Material and Method Top


The study was conducted in the Department of Oral Medicine and Radiology in Karpaga Vinayaka institute of dental sciences in Chengalpattu, Tamil Nadu, India, Institutional Ethical committee clearance approval was obtained (Institutional Ethical Committee clearance NO.: KIDS/IEC/028/2021/IV), and Helsinki declaration (2013) was followed. The subjects were chosen from the pool of patients attending the department of oral medicine and radiology of Karpaga Vinayaka institute of dental sciences in Chengalpattu, Tamil Nadu, India. The clinical examination was done according to the Helkimo index,[5] and trigger points were identified via manual palpation by the same clinician with over 25 years of experience.

Inclusion criteria

Patients between 20 to 50 years of age, unilateral pain, pain on palpation of muscles of mastication, joint sound (clicking), restricted mouth opening, no joint tenderness palpating through external auditory meatus, and no clinical, radiographic, or biochemical evidence of organic joint disease (Laskin's criteria) were included.

Exclusion criteria

Patients excluded were pregnant and lactating women, those with pacemakers, diclofenac allergy, the pain of odontogenic origin, neuralgias, neuromuscular disorders, already treated with anti-inflammatory, muscle relaxant, and analgesic drugs, intraarticular temporomandibular joint disorders, jaw tumors, and trauma.

The sample size was calculated using G power software with an effect size of 0.5 (α = 0.05) and power of study is 0.8; the sample size derived is 24 and is rounded off to 30. 30 qualified subjects were then divided randomly into two groups. Each group consists of 15 subjects. None of the subjects have withdrawn during the study.

Informed consent was obtained from each patient.

Outcome measures

Pain intensity was recorded before and after treatment on the Visual Analog Scale (VAS), with a score from 0 to 10. The score “0” was considered as No pain. The score increases with pain intensity, and a score of 10 was considered unbearable pain. Mouth opening was measured in millimeters by measuring the interincisal distance and recorded.

Intervention

Group A

Therapeutic ultrasound (MEDGEARS) transducer head was placed over the trigger points in circular motion without any therapeutic agent (ultrasound gel alone) with the intensity of 1.5 W/cm2 for 10 min in continuous mode [Figure 1]. The procedure was carried out in the same clinical set up with the same therapeutic ultrasound device by the same clinician, a single session each day for 5 consecutive days [Figure 2]. At the end of each session, evaluation was done for all the patients using VAS method for pain and mouth opening using a ruler in mm [Figure 2].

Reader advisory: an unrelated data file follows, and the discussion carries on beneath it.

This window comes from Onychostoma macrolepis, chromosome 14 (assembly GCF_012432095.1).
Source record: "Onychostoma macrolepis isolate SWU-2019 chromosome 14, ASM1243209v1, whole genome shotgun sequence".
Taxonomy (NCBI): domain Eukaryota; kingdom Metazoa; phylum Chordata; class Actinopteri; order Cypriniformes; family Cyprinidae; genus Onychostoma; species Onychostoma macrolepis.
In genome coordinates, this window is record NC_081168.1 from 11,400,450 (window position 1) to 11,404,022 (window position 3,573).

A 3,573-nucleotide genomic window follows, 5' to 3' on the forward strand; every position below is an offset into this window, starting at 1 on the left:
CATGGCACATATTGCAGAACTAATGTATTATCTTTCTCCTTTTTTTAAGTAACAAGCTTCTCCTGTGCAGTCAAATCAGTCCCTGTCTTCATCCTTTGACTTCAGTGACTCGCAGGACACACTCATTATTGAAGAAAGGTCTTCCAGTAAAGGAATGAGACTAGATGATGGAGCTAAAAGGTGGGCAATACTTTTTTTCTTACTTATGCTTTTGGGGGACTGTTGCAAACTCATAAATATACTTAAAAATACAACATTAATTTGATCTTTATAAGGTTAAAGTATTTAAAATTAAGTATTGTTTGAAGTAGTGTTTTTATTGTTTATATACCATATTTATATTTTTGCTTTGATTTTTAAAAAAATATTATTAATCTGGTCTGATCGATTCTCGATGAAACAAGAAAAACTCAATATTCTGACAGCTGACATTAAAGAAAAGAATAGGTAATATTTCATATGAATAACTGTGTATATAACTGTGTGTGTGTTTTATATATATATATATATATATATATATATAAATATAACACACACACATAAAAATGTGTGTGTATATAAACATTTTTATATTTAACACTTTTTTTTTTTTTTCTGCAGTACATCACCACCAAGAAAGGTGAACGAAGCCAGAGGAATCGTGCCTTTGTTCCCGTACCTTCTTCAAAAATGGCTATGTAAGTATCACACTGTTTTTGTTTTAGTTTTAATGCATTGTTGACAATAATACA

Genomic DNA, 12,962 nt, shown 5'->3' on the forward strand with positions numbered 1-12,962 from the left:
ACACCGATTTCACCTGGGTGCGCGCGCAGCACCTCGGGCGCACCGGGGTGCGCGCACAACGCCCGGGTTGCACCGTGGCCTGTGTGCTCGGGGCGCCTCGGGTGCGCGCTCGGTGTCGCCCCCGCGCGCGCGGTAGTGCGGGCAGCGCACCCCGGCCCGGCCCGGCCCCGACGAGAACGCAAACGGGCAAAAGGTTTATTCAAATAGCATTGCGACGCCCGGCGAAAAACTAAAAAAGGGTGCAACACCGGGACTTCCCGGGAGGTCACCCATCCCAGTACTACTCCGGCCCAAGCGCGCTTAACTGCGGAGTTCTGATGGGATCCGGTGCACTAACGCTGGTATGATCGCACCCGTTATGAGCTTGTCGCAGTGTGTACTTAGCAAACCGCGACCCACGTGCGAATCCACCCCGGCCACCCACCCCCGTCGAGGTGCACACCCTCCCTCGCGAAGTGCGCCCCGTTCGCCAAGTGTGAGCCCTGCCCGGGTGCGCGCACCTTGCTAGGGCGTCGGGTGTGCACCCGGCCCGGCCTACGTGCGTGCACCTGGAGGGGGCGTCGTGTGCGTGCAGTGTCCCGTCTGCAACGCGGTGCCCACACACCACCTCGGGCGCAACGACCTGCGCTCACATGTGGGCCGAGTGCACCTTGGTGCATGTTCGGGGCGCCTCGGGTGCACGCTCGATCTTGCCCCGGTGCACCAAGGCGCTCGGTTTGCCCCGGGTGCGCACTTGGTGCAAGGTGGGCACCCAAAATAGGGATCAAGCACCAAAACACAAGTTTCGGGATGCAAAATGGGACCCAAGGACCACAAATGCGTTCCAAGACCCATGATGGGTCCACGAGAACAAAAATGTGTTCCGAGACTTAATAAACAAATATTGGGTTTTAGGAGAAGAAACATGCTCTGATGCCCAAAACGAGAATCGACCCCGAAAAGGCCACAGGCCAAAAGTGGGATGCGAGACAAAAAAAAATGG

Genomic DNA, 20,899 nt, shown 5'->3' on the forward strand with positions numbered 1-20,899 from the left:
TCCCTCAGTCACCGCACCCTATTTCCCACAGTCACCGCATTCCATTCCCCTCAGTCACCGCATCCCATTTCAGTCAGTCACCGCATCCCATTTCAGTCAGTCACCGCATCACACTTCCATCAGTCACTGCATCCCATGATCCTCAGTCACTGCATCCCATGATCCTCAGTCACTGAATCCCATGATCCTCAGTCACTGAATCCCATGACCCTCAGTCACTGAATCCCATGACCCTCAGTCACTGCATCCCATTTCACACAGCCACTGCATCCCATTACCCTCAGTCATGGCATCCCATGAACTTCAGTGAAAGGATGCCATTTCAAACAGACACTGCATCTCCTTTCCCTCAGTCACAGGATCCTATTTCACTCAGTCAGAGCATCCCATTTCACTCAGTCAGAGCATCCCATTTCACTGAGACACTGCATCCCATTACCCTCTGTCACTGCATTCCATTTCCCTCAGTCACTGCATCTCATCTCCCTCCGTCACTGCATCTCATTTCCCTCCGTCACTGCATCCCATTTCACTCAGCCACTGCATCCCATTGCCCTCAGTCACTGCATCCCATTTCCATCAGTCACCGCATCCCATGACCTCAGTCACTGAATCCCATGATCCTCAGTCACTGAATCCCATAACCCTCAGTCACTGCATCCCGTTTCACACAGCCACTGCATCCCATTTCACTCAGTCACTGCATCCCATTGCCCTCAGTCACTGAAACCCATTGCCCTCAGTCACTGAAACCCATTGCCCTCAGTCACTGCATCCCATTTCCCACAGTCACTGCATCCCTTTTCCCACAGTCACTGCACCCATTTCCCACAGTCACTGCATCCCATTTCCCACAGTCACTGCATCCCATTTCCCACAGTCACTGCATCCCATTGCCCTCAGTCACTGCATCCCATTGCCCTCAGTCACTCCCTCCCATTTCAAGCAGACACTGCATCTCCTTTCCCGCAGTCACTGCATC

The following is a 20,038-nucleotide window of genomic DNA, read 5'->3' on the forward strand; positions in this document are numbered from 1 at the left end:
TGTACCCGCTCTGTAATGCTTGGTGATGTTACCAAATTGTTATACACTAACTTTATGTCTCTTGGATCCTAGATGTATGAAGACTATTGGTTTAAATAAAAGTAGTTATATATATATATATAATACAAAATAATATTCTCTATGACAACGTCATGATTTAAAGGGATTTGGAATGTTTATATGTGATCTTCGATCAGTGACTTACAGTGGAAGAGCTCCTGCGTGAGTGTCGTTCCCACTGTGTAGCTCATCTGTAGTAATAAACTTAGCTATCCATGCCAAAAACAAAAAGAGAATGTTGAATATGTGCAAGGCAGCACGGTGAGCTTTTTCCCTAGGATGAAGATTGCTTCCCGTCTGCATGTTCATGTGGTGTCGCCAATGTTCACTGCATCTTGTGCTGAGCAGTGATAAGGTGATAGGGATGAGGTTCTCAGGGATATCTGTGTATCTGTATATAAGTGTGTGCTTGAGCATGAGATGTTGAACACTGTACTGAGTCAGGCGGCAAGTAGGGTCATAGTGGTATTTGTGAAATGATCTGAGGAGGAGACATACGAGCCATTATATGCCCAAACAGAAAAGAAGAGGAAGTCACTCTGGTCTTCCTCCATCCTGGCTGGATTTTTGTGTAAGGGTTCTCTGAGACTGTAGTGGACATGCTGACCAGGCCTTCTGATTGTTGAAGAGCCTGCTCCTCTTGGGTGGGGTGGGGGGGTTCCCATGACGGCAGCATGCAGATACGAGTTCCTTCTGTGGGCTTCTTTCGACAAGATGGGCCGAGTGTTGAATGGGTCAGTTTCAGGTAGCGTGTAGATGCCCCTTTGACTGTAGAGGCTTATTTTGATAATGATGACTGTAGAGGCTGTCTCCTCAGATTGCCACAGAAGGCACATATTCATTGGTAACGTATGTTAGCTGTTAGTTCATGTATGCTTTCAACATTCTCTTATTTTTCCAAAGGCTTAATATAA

Figure 1: Therapeutic ultrasound machine

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Figure 2: Therapeutic ultrasound transducer head over trigger point

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Group B

A patch test was done to rule out diclofenac allergy. The transducer head of therapeutic ultrasound (MEDGEARS), with the intensity of 1.5 W/cm2 for 10 minutes in continuous mode, was placed over the trigger points in a circular motion with the help of ultrasound jelly and diclofenac sodium and thiocolchicoside gel (THIOFORD PLUS) in the proportion of 1:1 as a transducer medium (evenly spread over the transducer head). Treatment was carried out for five sessions, a single session each day in the same clinical set up by the same clinician. At the end of each session, evaluation was done for all the patients using VAS method for pain and mouth opening using a ruler in mm [Figure 3].
Figure 3: Phonophoresis (1:1 thiocolchicoside gel and ultrasound gel)

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Statistical analysis

Statistical analysis was conducted using IBM SPSS statistics 16.0 (Statistical Package for the Social Science IBM Corporation, Armonk, NY, USA). Demographic data were statistically analyzed using descriptive statistics, and paired t test was done to compare pain values and mouth opening before and after treatment between and within groups (P > 0.05).


   Result Top


The mean age of the study population was 32.57 ± 8.5 (standard deviation [SD]) with a range of 20 to 50 years. Among 30 patients included in the study, 23 (77%) were female and 7 (33%) were male.

Comparing VAS scores between Group 1 and Group 2 on the 1st, 3rd, and 5th day (P > 0.05) are statistically significant [Graph 1] and [Table 1].

Table 1: VAS score of group 1 and group 2